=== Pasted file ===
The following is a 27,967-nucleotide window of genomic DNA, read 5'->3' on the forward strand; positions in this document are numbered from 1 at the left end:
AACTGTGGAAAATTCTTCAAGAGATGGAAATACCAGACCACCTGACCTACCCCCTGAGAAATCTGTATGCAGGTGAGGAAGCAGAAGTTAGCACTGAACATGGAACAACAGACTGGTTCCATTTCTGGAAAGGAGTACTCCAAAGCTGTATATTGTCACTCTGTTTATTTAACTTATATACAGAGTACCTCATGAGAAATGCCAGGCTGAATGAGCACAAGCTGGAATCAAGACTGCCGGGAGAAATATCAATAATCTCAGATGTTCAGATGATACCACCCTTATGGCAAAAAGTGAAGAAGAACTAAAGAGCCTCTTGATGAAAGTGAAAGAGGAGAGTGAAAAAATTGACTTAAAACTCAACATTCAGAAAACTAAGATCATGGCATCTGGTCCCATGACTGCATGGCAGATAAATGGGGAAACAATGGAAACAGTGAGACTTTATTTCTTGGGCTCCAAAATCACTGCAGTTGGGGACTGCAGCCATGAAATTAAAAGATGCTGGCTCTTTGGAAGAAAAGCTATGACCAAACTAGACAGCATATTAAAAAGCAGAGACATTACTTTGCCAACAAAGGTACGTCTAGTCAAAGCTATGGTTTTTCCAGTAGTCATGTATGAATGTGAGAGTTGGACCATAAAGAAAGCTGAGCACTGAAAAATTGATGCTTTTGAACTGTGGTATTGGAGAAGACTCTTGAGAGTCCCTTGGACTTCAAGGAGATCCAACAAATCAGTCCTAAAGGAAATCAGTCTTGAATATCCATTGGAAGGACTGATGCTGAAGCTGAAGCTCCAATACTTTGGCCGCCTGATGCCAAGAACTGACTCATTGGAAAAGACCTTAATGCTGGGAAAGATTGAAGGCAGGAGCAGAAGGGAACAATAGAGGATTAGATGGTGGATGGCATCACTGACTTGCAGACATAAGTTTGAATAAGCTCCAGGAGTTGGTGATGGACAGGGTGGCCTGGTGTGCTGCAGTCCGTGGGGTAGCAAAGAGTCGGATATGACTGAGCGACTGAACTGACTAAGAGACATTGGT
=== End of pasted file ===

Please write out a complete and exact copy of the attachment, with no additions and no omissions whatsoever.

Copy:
The following is a 27,967-nucleotide window of genomic DNA, read 5'->3' on the forward strand; positions in this document are numbered from 1 at the left end:
AACTGTGGAAAATTCTTCAAGAGATGGAAATACCAGACCACCTGACCTACCCCCTGAGAAATCTGTATGCAGGTGAGGAAGCAGAAGTTAGCACTGAACATGGAACAACAGACTGGTTCCATTTCTGGAAAGGAGTACTCCAAAGCTGTATATTGTCACTCTGTTTATTTAACTTATATACAGAGTACCTCATGAGAAATGCCAGGCTGAATGAGCACAAGCTGGAATCAAGACTGCCGGGAGAAATATCAATAATCTCAGATGTTCAGATGATACCACCCTTATGGCAAAAAGTGAAGAAGAACTAAAGAGCCTCTTGATGAAAGTGAAAGAGGAGAGTGAAAAAATTGACTTAAAACTCAACATTCAGAAAACTAAGATCATGGCATCTGGTCCCATGACTGCATGGCAGATAAATGGGGAAACAATGGAAACAGTGAGACTTTATTTCTTGGGCTCCAAAATCACTGCAGTTGGGGACTGCAGCCATGAAATTAAAAGATGCTGGCTCTTTGGAAGAAAAGCTATGACCAAACTAGACAGCATATTAAAAAGCAGAGACATTACTTTGCCAACAAAGGTACGTCTAGTCAAAGCTATGGTTTTTCCAGTAGTCATGTATGAATGTGAGAGTTGGACCATAAAGAAAGCTGAGCACTGAAAAATTGATGCTTTTGAACTGTGGTATTGGAGAAGACTCTTGAGAGTCCCTTGGACTTCAAGGAGATCCAACAAATCAGTCCTAAAGGAAATCAGTCTTGAATATCCATTGGAAGGACTGATGCTGAAGCTGAAGCTCCAATACTTTGGCCGCCTGATGCCAAGAACTGACTCATTGGAAAAGACCTTAATGCTGGGAAAGATTGAAGGCAGGAGCAGAAGGGAACAATAGAGGATTAGATGGTGGATGGCATCACTGACTTGCAGACATAAGTTTGAATAAGCTCCAGGAGTTGGTGATGGACAGGGTGGCCTGGTGTGCTGCAGTCCGTGGGGTAGCAAAGAGTCGGATATGACTGAGCGACTGAACTGACTAAGAGACATTGGT